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In this article, Camilo Vega describes the production of the television show Loop in Cali, with special editions from Bogotá, New York, London, and Paris. The magazine program was broadcast on what was called the cultural hour or cultural space of the Canal Universitario del Valle (2001) and at events such as the IX Bienal del Museo de Arte Moderno de Bogotá (2006). A number of Colombian artists worked on the program: Wilson Díaz served as its director, as did Ana María Millán, who was also the show’s host; Ernesto Ordoñez and Camilo Vega were hosts and interviewers. Loop was aired in Cali for two seasons (2001 and 2002), each with eight programs. Each episode consisted of three sections: musical groups, guest artists, and audiovisual works. The sixteen programs were aired on Wednesdays from 8:00 to 8:30 p.m. and rebroadcast on Sundays. In 2004, the entire program was re-aired. Post-production work is currently underway for re-editions of the special editions of Loop from Paris (2002), London (2005) and New York (2001).
This article is essential to understanding Helena Producciones’ role in generating new structures and spaces geared to providing more inclusive and less elitist access to art. The aim of the project was to go beyond the confines of art’s usual narrow sphere of specialists and artists in order to bring culture to a broader audience. A television program broadcast and supported by a public television station clearly illustrates the group’s concerns, as well as the tactics it used to generate viewers. The structure and administration of Loop attest to the vision underlying the calls for submissions to other events that the collective was involved in organizing, such as the Festival de Performance of Cali, and to the strategies that those events employed.
The television program provided the members of Helena Producciones with the opportunity to engage in performances and to act as directors, hosts, cameramen, etc. While performance was central to the group’s research and production, the collective in its entirety rarely undertook a public project of this sort. Indeed, the only similar project was the proposal put forth by Colombian artist Juan Mejía (b. 1966) for the Primera Feria Municipal de Performance (1997) [see doc. no. 1102643], where all the members of the collective were put on stage in an act that broke with the administrative logic of the organization. The roles in the production of Loop seemed to have been determined by the “performativeness” of each member of the collective, though that categorization did not yield a rigid power structure regulating the relationships between members of the collective, the directors of Loop or, for that matter, within Helena Producciones’ operations in general [see doc. no. 1099696].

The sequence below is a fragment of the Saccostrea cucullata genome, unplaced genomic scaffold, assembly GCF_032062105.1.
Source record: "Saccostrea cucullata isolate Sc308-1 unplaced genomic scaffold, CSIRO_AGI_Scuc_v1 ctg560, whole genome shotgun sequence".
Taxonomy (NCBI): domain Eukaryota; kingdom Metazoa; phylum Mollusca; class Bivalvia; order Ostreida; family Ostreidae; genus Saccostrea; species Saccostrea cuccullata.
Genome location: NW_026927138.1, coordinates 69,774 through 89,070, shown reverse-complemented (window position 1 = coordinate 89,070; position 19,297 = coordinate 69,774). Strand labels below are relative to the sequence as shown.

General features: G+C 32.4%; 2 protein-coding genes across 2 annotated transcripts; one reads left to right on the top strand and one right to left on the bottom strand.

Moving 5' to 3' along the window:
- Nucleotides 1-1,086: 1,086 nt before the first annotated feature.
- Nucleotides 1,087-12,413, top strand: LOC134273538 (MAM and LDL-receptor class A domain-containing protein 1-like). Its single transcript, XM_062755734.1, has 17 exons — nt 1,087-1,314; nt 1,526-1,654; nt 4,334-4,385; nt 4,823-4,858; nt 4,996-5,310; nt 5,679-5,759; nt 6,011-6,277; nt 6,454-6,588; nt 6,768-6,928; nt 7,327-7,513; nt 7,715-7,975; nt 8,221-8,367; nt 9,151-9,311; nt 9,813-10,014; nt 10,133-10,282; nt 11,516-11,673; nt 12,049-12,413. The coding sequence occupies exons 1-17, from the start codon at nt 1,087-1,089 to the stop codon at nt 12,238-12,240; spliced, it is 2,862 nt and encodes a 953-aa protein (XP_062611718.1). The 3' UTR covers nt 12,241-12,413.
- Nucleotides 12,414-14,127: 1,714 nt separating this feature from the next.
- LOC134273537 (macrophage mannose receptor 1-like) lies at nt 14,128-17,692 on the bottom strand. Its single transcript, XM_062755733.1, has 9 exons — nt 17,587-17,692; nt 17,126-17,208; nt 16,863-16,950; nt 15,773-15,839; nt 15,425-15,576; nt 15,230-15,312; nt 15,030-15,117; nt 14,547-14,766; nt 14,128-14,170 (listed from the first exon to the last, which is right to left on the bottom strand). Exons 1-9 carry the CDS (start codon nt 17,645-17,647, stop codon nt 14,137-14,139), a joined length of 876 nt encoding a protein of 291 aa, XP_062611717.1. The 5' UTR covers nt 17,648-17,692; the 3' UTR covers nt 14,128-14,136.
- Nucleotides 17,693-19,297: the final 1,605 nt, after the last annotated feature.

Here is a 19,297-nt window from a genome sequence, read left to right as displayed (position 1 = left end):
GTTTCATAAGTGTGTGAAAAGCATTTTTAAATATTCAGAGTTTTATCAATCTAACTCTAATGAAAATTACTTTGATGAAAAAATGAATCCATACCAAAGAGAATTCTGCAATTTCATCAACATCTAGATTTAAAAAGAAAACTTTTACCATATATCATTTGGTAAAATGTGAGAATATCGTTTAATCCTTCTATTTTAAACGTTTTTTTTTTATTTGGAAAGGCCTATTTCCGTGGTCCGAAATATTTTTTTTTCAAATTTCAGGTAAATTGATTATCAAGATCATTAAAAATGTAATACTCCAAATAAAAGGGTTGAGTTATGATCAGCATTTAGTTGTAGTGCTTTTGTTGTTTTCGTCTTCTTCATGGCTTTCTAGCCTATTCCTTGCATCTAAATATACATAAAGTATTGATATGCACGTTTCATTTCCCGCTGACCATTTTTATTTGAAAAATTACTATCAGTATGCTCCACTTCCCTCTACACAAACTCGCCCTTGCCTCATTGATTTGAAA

Significantly, the three sections of Loop gave shape to a multiple and polyphonic cultural space. The music section presented Colombian bands which, though in keeping with Helena Producciones’ interest in performance, were understood as existing outside the sphere of the visual arts. In the “guest artist” section, artists were asked to intervene in the sets and/or editing of the program. Lastly, the “audiovisual works” section broadcast videos by emerging artists. Of all Helena Producciones’ projects, Loop was the one truest to the group’s ideals insofar as it directly altered the logics by which art is communicated and consumed. The negative attitude of the group—which declared that Loop was destined to failure—reveals the primary concern of a collective with an entrenched mistrust and suspicion of the legitimizing powers of the art world.
Cofounder of Helena Producciones, Ana María Millán currently (2009) lives and works in Berlin. She was awarded second prize at the Salon de Octubre granted by the Cali Chamber of Commerce. She has been an artist-in-residence in a number of programs and institutions including NGBK in Germany and Art Space in London.
For further information on the historical context in which Helena Producciones and Loop emerged, see doc. no. 1099696.